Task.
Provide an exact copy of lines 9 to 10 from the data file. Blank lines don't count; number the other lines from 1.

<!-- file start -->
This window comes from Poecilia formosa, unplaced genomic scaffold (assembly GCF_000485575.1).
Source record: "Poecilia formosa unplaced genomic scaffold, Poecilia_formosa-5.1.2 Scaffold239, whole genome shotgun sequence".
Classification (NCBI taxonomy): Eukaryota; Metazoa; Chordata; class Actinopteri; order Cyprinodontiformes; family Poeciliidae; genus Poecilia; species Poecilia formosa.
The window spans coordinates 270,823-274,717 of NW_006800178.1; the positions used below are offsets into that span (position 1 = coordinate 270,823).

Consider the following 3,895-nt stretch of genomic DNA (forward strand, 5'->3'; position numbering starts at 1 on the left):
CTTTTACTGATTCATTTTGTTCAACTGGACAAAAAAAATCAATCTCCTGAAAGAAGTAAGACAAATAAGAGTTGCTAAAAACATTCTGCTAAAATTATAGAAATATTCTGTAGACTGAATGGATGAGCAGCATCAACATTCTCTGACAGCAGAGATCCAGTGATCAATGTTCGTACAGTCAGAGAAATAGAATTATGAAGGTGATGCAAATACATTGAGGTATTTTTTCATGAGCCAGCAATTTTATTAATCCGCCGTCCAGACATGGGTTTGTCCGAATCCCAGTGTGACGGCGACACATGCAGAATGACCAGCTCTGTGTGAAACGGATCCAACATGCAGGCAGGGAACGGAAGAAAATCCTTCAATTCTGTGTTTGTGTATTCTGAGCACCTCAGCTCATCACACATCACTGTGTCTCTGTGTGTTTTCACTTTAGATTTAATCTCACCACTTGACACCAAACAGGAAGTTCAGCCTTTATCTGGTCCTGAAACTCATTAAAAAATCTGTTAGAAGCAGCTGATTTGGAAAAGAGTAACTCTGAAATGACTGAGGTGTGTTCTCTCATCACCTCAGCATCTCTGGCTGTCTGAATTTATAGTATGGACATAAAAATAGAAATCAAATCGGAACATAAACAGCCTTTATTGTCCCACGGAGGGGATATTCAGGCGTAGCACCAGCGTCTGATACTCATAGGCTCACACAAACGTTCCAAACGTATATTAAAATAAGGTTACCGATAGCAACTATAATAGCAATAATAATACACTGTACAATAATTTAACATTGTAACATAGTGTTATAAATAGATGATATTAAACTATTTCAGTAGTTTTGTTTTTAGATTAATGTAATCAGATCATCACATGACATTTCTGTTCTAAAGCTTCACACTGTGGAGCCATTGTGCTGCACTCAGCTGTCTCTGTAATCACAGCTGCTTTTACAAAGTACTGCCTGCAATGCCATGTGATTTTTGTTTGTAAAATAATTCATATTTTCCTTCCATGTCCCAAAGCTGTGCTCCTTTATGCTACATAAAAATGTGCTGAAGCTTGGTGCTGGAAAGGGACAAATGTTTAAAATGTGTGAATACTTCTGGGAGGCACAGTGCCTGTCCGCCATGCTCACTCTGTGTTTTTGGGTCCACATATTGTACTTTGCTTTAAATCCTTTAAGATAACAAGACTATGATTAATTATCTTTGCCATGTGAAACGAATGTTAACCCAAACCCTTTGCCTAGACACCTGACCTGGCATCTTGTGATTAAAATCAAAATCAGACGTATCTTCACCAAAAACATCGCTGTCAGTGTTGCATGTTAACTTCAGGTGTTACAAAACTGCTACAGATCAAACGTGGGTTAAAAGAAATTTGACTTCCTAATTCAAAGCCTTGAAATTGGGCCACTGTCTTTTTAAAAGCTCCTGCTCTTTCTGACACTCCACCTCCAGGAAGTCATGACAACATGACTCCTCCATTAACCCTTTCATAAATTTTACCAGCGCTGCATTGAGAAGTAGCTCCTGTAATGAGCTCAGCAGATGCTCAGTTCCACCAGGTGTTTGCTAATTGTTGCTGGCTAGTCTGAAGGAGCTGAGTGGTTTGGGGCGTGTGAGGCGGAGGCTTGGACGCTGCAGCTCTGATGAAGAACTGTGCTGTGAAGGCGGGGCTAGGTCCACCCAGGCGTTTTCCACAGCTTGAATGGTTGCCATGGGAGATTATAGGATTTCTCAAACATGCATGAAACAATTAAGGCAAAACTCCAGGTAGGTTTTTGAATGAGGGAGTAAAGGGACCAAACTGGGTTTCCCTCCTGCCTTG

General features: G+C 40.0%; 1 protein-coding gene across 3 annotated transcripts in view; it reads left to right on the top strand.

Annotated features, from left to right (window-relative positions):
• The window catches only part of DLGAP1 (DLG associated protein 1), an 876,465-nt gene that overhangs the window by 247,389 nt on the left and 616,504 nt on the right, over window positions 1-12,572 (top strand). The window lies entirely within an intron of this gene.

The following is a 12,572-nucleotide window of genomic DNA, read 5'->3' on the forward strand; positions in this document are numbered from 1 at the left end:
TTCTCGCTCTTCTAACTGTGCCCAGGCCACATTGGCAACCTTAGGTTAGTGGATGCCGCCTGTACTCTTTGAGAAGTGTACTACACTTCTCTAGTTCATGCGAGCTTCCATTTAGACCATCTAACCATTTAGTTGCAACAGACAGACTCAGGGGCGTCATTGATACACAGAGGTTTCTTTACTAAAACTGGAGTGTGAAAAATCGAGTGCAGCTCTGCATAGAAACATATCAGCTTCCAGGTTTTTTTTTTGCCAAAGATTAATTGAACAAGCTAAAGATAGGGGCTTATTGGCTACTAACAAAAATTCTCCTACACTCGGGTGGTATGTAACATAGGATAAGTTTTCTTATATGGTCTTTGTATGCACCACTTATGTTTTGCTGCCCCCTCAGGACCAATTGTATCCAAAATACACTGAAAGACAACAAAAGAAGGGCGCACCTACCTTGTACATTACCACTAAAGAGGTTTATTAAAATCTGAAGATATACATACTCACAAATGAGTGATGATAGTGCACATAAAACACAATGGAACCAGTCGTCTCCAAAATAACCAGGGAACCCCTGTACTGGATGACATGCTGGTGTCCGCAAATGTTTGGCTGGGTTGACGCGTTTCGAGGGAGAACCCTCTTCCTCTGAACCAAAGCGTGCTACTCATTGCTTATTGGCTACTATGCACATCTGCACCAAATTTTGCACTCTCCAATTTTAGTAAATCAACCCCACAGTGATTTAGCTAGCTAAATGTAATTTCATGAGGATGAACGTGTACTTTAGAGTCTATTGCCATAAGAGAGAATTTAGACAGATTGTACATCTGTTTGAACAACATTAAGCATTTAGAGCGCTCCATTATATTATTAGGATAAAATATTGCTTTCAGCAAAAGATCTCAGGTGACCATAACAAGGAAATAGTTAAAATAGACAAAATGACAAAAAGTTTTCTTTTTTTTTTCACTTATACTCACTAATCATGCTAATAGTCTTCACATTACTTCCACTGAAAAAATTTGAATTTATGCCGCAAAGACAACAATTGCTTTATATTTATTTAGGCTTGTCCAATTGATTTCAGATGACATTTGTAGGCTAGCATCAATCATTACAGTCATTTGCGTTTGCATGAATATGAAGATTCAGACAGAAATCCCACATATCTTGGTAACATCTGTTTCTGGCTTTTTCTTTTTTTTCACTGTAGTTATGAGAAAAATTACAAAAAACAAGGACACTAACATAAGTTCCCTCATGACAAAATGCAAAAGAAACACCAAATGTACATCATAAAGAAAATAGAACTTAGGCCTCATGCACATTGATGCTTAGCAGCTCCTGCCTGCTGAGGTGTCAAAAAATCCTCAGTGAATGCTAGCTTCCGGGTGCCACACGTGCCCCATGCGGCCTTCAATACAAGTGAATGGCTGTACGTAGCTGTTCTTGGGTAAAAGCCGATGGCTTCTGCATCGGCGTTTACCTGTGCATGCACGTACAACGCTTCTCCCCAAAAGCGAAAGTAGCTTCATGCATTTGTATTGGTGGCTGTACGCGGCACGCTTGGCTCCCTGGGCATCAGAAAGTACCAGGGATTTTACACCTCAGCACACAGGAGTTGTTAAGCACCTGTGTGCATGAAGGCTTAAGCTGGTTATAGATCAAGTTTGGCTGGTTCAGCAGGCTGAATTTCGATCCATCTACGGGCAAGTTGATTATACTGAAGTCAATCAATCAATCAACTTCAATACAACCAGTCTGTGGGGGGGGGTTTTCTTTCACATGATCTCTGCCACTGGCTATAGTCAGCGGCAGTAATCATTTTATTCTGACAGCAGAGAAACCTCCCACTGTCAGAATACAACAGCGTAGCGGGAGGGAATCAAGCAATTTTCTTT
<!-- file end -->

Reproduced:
• The window catches only part of DLGAP1 (DLG associated protein 1), an 876,465-nt gene that overhangs the window by 247,389 nt on the left and 616,504 nt on the right, over window positions 1-12,572 (top strand). The window lies entirely within an intron of this gene.

The following is a 12,572-nucleotide window of genomic DNA, read 5'->3' on the forward strand; positions in this document are numbered from 1 at the left end: